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The influence of urban land-use on non-motorised transport casualties

Lookup NU author(s): Dewa Wedagama, Roger Bird, Dr Andrew Metcalfe


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The relationship between non-motorised road traffic casualties and land-use was investigated in two zones of approximately 8 km(2) in Newcastle upon Tyne, England. Road traffic accidents are, more usually, analysed in relation to traffic flow, on the assumption that the latter can be derived from land-use data. Here, a direct relationship between primary functional land-use and non-motorised casualties is estimated. We review past work in this area. A shortcoming of casualty data is that it does not record the origin and destination of the journeys being undertaken when the accident occurred. A method was established to identify zones within which most accidents could reasonably be expected to be related to the land-uses within that zone. Generalised linear models were developed using non-motorised casualties as the response variable, with primary functional land-use, population density and junction density as explanatory variables. Separate models were constructed for each combination of cyclists and pedestrians, adults and children, working and non-working hours in city centre and suburban analysis zones. In general, the study found that pedestrian casualties in the city centre zone are particularly associated with an increase in retail and community land-use during working hours. In the city centre zone, out of working hours, an increase in retail land-use (almost certainly clubs and bars) is also associated with an increase in pedestrian casualties. An increase in cyclist casualties during working hours (in the non-pedestrianised area) is associated with an increase in retail land-use. (c) 2006 Elsevier Ltd. All rights reserved.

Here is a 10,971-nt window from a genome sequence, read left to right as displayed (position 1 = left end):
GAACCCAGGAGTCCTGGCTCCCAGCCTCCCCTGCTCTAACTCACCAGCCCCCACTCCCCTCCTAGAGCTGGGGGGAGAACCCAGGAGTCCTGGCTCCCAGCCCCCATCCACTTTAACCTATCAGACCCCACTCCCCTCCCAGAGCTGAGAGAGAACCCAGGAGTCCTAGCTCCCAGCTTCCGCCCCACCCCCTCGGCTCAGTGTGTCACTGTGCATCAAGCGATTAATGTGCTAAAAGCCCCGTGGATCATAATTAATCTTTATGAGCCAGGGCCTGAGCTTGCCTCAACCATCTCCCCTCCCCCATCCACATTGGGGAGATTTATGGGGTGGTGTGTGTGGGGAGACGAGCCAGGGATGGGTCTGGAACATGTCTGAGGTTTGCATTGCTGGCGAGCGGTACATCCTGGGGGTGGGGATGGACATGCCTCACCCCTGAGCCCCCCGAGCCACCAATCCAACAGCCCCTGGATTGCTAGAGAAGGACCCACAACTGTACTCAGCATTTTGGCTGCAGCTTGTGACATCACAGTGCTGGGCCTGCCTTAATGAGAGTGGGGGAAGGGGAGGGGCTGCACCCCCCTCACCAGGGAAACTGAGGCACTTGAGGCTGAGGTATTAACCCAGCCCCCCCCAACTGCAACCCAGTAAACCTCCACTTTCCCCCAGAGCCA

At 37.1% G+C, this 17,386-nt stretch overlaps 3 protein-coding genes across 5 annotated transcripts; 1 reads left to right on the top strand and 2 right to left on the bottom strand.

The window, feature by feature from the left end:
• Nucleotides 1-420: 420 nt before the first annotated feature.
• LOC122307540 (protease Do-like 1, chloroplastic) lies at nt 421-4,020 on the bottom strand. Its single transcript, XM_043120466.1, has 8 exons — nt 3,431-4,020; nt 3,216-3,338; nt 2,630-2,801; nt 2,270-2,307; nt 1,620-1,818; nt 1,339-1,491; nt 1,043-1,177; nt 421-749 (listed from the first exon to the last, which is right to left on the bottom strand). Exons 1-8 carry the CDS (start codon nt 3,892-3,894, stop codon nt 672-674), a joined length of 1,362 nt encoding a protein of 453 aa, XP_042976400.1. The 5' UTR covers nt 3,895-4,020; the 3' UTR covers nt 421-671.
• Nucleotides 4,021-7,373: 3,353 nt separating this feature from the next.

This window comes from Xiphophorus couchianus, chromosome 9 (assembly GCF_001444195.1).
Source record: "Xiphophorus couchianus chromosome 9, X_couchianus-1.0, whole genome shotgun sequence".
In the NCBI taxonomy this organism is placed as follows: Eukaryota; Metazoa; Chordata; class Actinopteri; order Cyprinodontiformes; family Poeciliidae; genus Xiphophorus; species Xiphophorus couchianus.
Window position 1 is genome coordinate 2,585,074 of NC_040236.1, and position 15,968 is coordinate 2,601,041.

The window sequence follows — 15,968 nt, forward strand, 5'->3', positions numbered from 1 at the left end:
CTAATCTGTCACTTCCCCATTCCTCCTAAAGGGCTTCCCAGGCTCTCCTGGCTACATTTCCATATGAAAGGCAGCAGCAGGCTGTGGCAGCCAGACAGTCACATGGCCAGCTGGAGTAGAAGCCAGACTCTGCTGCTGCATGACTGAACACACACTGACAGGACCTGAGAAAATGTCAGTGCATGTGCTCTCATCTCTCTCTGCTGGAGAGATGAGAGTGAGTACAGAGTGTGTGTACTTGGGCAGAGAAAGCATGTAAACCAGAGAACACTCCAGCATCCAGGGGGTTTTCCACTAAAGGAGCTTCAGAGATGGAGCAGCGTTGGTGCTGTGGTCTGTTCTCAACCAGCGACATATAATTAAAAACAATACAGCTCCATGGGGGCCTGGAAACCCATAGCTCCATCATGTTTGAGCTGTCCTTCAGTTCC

Publication metadata

Author(s): Wedagama DMP, Bird RN, Metcalfe AV

Publication type: Article

Publication status: Published

Journal: Accident Analysis & Prevention

Year: 2006

Volume: 38

Issue: 6

Pages: 1049-1057

ISSN (print): 0001-4575

ISSN (electronic): 1879-2057

Publisher: Elsevier Ltd


DOI: 10.1016/j.aap.2006.01.006


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